nytheatre.com review by Will Fulton
July 14, 2012
Historically, much has been made of Christianity's rise from oppressed minority to political dominance—ascetics being fed to lions in service of pagan bloodlust and what-not. Less has been said, however, about the flip side of that story: in around 312 AD the Roman emperor Constantine converted to Christianity after a vision promised him military victory if he fought under Christian banners. This point of inflection led rapidly to the empire's official conversion and the outlawing of the Olympian pantheon.
Steven Bost's The Minervae follows Athena, Greek goddess of war and wisdom, whose favorite mortal has forsaken her for the church. Enraged at this affront, she sets out on a campaign to win back the empire on behalf of her remaining brothers and sisters, many of the gods having already vanished from lack of attention. Like Tinker Bell, gods apparently only need the focused love of applause and animal sacrifices to continue existing, but will quickly starve into nothingness without it.
Athena, played with divine poise by Rachel McPhee, plummets to the earth like a meteor, creating a fresh spring for a wandering group of Christians in need. Posing as a priestess to herself, she uses this miracle as an opportunity to retrain the group's impressionable members in pantheon theology, hoping that they will spread her doctrine back throughout the empire. She is frustrated in her efforts, however, by the competing schemes of her remaining siblings: Apollo, lord of reason; Ares, god of war; Aphrodite, goddess of love; Artemis, the huntress; and Hephaestus, the smith.
The gods are played up for all their Homeric lust and self-interest, and Bost has done a marvelous job of faithfully capturing their larger-than-life characters. He is clearly extremely well-versed in the Greek canon, and so the show is rich with enough mythic details to make classicists of all stripes and depths feel smug for catching an off-handed reference. The cast is wonderfully comfortable with the dramaturgically elaborate material, but they sometimes felt stiff with the archaic mode of the gods' speech, which is peppered somewhat inconsistently with thou's and thine's in one moment, but then a discussion of Ares discovering rough sex in the next. Perhaps this juxtaposed dissonance could be read as the god caught in transition between their old world and a new one with no place for them, but in practice it came off a bit sloppy. The plot is clever, but a bit overwrought, which makes sense for a piece that has received eight years of workshops. There is the foundation of a really interesting theological discourse in the text, but it becomes weighed down by narrative contrivance.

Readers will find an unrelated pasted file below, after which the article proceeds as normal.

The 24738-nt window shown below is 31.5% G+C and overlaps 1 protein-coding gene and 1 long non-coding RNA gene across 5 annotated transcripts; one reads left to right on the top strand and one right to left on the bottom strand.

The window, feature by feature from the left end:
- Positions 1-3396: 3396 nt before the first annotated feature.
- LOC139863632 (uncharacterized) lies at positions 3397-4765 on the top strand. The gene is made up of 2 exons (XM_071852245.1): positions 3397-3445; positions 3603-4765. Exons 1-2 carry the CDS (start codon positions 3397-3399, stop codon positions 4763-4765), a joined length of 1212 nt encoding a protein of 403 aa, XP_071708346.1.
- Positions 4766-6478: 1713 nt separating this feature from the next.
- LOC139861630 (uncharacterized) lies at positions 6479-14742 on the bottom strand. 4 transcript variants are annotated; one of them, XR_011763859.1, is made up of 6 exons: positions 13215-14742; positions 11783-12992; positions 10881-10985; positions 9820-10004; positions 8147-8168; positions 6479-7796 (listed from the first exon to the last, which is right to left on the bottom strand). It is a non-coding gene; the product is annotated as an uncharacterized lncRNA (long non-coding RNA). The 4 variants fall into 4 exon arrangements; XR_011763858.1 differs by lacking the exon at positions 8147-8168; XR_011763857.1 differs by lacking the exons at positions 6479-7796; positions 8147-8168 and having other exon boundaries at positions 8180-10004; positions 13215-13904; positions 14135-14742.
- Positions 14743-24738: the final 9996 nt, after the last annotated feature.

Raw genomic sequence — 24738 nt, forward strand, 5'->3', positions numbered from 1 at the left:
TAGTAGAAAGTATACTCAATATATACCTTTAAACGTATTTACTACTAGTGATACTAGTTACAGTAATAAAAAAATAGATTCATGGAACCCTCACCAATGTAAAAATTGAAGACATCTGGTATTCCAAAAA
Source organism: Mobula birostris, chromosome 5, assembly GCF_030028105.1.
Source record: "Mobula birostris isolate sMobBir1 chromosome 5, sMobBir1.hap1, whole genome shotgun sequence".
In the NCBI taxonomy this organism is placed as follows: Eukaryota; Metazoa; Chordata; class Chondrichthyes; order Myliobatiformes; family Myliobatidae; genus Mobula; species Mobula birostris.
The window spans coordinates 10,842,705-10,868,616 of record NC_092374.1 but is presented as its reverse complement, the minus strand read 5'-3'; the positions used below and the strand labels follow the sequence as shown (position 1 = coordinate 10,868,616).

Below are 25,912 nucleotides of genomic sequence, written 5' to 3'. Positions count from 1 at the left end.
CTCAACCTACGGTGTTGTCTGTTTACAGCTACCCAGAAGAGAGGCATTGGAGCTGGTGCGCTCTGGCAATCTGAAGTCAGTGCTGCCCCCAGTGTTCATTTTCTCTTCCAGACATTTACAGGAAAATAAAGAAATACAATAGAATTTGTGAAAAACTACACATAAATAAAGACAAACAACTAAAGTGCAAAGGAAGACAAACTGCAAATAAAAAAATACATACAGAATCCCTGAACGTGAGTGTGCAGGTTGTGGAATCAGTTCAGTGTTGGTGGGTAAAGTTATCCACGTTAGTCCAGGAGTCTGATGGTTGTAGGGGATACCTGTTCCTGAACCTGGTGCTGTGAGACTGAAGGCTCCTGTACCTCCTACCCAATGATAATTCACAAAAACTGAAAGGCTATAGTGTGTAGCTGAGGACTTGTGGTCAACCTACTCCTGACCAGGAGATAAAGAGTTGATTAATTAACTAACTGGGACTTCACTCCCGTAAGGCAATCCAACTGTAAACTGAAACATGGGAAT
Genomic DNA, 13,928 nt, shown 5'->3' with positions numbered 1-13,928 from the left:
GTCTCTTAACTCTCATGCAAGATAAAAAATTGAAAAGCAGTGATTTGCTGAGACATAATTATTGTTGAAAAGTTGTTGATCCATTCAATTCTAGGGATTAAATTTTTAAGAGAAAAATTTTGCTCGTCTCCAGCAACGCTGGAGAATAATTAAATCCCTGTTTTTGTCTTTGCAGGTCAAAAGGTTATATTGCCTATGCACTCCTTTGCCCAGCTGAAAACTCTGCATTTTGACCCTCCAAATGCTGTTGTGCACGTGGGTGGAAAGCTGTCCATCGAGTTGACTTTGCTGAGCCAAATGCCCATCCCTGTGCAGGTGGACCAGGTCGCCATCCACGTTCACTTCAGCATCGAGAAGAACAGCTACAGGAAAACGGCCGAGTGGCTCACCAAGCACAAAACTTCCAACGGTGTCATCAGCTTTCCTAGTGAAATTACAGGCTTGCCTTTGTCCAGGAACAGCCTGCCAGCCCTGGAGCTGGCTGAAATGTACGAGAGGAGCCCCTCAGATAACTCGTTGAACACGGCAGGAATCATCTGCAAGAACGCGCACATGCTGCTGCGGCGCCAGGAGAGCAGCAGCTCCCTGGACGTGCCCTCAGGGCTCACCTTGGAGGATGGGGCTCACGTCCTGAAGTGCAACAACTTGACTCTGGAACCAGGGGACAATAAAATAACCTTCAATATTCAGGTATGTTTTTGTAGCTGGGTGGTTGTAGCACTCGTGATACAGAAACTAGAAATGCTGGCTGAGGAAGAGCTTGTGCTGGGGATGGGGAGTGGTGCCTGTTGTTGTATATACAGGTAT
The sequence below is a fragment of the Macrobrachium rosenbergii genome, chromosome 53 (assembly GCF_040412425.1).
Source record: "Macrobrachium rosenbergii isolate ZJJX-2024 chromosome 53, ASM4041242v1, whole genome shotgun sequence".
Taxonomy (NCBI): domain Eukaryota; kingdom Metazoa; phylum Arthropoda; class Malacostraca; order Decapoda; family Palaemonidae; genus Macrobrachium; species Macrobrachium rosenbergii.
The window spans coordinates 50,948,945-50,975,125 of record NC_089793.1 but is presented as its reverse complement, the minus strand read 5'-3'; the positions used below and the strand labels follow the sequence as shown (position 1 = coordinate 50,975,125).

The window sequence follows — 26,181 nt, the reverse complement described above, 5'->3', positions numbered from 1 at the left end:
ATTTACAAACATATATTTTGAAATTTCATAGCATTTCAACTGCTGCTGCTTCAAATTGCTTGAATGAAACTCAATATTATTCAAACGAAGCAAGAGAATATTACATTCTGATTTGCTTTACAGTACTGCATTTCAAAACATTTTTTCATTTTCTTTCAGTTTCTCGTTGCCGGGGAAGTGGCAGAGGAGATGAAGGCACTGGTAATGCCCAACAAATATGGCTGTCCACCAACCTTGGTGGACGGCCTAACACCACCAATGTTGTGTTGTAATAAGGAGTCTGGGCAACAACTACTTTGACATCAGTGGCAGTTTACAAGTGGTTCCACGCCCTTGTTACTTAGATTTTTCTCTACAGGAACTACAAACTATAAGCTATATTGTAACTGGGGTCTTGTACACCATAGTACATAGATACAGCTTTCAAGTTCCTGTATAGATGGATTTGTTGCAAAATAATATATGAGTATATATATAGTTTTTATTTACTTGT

The play is staged in Astoria's Athens Square Park with the support of the community. At a moment when New York production models are somewhat in flux, the experience is a heartening example of the ways theater can engage with communities outside of its own artists. Although the urban white noise is considerably greater, the form evokes Greek theater's roots in outdoor, communal performance. Scenic and costume designer Tatsuki Nakamura further supports this with an elegant and classical visual design for the piece—perfectly coordinated colored tunics and simple wooden pillars evoke an effectively classical atmosphere. Dramaturgical nitpickery aside, On The Square Productions has created a smart, fun, and original piece addressing questions of faith, a rare subject among young, urban theater artists. Given the free tickets, it would behoove any Greek myth enthusiasts to come and geek out over The Minervae.